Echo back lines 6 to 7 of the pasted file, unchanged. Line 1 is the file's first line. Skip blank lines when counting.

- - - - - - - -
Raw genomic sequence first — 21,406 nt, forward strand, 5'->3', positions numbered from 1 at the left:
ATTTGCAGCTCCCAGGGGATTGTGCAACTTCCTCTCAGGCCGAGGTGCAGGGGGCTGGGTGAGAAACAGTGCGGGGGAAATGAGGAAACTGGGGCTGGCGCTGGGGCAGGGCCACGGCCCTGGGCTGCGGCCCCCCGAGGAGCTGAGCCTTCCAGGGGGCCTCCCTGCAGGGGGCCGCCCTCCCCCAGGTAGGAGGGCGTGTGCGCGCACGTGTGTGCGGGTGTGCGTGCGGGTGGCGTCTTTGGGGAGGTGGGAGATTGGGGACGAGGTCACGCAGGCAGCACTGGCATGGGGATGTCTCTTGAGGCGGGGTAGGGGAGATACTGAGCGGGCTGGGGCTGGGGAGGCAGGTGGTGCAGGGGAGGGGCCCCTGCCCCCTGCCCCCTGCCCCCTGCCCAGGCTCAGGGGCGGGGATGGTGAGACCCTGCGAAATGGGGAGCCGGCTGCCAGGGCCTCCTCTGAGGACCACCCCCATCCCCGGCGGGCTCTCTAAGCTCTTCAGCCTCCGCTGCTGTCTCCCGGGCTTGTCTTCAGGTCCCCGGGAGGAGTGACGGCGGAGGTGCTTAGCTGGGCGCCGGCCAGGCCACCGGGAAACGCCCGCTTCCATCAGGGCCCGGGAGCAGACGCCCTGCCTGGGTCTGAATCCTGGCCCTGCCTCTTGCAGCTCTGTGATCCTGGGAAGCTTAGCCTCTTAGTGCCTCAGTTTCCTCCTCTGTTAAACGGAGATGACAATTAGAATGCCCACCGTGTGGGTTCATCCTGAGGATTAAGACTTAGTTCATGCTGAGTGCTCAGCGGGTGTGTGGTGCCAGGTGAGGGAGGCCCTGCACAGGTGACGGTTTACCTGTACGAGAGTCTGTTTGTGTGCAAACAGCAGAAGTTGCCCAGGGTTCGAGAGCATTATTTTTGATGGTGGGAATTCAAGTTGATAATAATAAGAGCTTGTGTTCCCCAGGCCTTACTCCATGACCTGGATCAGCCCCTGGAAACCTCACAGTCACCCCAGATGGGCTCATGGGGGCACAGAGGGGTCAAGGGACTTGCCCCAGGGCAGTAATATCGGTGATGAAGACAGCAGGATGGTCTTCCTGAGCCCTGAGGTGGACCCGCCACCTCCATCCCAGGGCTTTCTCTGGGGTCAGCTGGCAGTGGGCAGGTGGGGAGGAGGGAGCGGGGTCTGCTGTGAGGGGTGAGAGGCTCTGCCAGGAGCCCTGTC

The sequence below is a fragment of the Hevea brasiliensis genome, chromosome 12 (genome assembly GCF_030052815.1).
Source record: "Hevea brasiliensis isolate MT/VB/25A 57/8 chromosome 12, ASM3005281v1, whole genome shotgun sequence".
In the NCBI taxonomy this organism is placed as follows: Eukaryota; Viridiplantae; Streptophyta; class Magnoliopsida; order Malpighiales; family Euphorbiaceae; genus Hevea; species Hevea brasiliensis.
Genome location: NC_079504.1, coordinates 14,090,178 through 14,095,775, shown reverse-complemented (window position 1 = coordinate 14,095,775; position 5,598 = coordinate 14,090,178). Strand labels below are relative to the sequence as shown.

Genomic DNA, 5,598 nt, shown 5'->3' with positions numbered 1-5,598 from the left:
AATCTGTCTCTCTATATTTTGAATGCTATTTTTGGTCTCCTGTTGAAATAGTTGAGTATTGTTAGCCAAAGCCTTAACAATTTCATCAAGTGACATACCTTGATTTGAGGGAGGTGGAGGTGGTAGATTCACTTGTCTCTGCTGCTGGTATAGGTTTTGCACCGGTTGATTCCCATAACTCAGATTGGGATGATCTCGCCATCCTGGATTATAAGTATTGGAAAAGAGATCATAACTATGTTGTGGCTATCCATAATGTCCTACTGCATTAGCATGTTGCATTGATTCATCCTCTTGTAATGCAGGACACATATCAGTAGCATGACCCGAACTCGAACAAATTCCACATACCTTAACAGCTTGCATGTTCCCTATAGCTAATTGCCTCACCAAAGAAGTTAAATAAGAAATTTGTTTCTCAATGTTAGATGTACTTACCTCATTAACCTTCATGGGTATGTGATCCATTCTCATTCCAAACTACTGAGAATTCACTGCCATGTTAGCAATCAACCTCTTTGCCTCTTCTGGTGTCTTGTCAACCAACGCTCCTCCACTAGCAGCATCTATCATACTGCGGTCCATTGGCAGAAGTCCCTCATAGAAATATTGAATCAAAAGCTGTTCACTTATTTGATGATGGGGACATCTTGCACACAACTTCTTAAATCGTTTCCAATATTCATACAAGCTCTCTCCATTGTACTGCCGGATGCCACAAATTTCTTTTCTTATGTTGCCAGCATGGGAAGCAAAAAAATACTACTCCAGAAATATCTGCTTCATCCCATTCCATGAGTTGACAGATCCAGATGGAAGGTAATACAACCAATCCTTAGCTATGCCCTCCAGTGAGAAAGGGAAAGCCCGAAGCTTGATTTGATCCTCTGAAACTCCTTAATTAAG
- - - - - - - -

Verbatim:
Genome location: NC_079504.1, coordinates 14,090,178 through 14,095,775, shown reverse-complemented (window position 1 = coordinate 14,095,775; position 5,598 = coordinate 14,090,178). Strand labels below are relative to the sequence as shown.

Genomic DNA, 5,598 nt, shown 5'->3' with positions numbered 1-5,598 from the left: